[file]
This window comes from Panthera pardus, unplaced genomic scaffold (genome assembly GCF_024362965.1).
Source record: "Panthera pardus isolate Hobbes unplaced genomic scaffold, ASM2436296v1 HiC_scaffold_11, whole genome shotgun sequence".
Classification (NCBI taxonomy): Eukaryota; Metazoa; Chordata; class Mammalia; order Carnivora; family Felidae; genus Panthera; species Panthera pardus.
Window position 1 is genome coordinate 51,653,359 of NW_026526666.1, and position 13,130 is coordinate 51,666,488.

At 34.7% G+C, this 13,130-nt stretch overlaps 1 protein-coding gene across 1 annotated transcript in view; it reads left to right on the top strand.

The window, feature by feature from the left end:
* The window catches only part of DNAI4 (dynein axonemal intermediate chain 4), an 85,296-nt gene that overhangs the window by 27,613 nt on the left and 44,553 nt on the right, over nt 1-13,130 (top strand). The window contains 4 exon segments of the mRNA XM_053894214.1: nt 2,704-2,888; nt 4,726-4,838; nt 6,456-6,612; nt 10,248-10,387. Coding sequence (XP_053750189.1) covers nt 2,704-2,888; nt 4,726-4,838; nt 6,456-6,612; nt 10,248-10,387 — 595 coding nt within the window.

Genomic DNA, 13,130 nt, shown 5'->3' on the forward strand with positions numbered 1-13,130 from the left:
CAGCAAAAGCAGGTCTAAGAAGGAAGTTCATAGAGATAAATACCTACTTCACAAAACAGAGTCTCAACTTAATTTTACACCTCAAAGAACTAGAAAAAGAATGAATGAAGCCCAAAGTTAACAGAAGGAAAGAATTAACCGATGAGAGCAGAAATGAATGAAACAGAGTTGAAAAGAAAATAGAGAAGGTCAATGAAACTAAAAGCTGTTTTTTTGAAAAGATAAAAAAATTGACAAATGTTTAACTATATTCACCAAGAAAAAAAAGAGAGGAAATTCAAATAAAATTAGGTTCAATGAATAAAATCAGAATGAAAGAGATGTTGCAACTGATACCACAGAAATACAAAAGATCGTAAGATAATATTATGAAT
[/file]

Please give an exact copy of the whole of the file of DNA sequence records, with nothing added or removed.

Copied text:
This window comes from Panthera pardus, unplaced genomic scaffold (genome assembly GCF_024362965.1).
Source record: "Panthera pardus isolate Hobbes unplaced genomic scaffold, ASM2436296v1 HiC_scaffold_11, whole genome shotgun sequence".
Classification (NCBI taxonomy): Eukaryota; Metazoa; Chordata; class Mammalia; order Carnivora; family Felidae; genus Panthera; species Panthera pardus.
Window position 1 is genome coordinate 51,653,359 of NW_026526666.1, and position 13,130 is coordinate 51,666,488.

At 34.7% G+C, this 13,130-nt stretch overlaps 1 protein-coding gene across 1 annotated transcript in view; it reads left to right on the top strand.

The window, feature by feature from the left end:
* The window catches only part of DNAI4 (dynein axonemal intermediate chain 4), an 85,296-nt gene that overhangs the window by 27,613 nt on the left and 44,553 nt on the right, over nt 1-13,130 (top strand). The window contains 4 exon segments of the mRNA XM_053894214.1: nt 2,704-2,888; nt 4,726-4,838; nt 6,456-6,612; nt 10,248-10,387. Coding sequence (XP_053750189.1) covers nt 2,704-2,888; nt 4,726-4,838; nt 6,456-6,612; nt 10,248-10,387 — 595 coding nt within the window.

Genomic DNA, 13,130 nt, shown 5'->3' on the forward strand with positions numbered 1-13,130 from the left:
CAGCAAAAGCAGGTCTAAGAAGGAAGTTCATAGAGATAAATACCTACTTCACAAAACAGAGTCTCAACTTAATTTTACACCTCAAAGAACTAGAAAAAGAATGAATGAAGCCCAAAGTTAACAGAAGGAAAGAATTAACCGATGAGAGCAGAAATGAATGAAACAGAGTTGAAAAGAAAATAGAGAAGGTCAATGAAACTAAAAGCTGTTTTTTTGAAAAGATAAAAAAATTGACAAATGTTTAACTATATTCACCAAGAAAAAAAAGAGAGGAAATTCAAATAAAATTAGGTTCAATGAATAAAATCAGAATGAAAGAGATGTTGCAACTGATACCACAGAAATACAAAAGATCGTAAGATAATATTATGAAT